I saw these lovely yellow flowers, with their fleshy heart-shaped leaves, growing in a streamside glade on the banks of Trout Brook, here in West Hartford.
I dug up a few for my garden and tentatively identified them as marsh marigold, caltha palustris. This is what marsh marigold looks like:
|This is marsh marigold, caltha palustris|
Somebody out there with a botanical vocabulary, help me out! The petals aren't the same. How do you say that in botanical?
Then today, in the Metropolitan section of the New York Times, I saw the true identification. Writer Mariella Anzelone, tracking the progress of spring in a patch of forest on Staten Island, published a photo of the plants I saw growing by Trout Brook and identified them as the lesser celandine, ranunculus ficaria, an exotic species that emerges earlier than our native flora.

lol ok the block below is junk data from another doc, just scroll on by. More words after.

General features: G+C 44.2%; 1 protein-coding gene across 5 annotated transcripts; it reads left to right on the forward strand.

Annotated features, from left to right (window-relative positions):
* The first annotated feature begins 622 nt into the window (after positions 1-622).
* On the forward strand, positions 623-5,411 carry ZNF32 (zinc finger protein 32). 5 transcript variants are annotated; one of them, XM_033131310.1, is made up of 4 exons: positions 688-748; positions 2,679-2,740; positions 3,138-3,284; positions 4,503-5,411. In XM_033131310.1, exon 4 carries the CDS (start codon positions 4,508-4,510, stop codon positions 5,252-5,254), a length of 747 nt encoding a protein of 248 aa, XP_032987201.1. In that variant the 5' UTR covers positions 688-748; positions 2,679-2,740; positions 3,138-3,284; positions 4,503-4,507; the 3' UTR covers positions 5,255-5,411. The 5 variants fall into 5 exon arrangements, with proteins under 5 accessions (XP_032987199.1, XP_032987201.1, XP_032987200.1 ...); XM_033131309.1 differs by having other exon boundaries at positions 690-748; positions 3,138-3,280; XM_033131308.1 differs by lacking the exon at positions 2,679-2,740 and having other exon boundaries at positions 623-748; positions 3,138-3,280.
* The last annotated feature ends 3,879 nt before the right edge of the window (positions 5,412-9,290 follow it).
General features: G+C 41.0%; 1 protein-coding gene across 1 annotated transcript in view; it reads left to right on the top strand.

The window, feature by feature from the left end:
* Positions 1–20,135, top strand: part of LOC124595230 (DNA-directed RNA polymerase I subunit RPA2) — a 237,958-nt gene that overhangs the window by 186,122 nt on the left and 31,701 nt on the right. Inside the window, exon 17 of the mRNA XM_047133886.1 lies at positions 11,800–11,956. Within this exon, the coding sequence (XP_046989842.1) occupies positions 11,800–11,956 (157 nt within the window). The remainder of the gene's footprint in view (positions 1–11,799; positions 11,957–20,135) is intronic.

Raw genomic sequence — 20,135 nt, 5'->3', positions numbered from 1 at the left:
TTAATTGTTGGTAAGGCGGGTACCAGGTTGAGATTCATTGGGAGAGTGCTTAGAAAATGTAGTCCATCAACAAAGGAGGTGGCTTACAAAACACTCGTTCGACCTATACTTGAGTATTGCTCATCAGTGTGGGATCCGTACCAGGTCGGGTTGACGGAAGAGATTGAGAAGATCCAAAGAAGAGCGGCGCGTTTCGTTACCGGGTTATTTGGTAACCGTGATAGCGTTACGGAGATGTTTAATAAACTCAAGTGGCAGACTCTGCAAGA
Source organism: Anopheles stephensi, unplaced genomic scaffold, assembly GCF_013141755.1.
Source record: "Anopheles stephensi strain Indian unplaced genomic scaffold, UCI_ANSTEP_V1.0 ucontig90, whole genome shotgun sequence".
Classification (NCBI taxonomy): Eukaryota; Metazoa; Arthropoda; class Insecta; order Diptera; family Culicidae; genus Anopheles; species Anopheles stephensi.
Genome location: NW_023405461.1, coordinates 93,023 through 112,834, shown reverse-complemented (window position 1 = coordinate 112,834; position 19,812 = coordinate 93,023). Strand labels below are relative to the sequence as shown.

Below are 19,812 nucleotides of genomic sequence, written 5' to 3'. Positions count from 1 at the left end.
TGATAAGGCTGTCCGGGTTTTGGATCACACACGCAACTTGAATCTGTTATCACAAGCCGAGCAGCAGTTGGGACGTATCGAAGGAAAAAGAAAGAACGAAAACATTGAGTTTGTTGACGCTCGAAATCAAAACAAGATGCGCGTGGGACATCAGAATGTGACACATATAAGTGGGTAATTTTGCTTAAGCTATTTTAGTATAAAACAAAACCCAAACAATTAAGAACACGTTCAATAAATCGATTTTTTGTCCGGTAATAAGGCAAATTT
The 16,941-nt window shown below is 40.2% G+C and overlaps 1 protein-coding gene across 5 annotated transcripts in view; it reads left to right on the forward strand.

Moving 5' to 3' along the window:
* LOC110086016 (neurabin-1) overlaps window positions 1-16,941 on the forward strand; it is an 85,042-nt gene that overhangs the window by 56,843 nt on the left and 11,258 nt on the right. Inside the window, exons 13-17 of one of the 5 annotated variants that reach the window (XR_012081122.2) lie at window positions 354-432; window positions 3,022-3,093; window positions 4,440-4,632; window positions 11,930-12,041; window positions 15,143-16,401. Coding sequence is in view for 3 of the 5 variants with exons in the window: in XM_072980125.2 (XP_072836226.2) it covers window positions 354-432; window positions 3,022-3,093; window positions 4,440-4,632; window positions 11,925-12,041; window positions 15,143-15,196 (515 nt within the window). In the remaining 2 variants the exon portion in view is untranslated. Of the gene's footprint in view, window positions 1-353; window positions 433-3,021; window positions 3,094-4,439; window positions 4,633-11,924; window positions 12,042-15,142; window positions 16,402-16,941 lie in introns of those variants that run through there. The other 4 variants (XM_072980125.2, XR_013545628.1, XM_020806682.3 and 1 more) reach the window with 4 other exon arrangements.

These are the flowers I saw growing in that moist glade on the banks of Trout Brook . I could tell because the heart-shaped leaves had dark veins in their centers. These flowers weren't in any of my wildflower books because they are an introduced invasive. Thank you to New York Times writer Mariella Anzelone for solving a mystery that I, with my wildflower books, and the New England Wildflower Society, was unable to solve.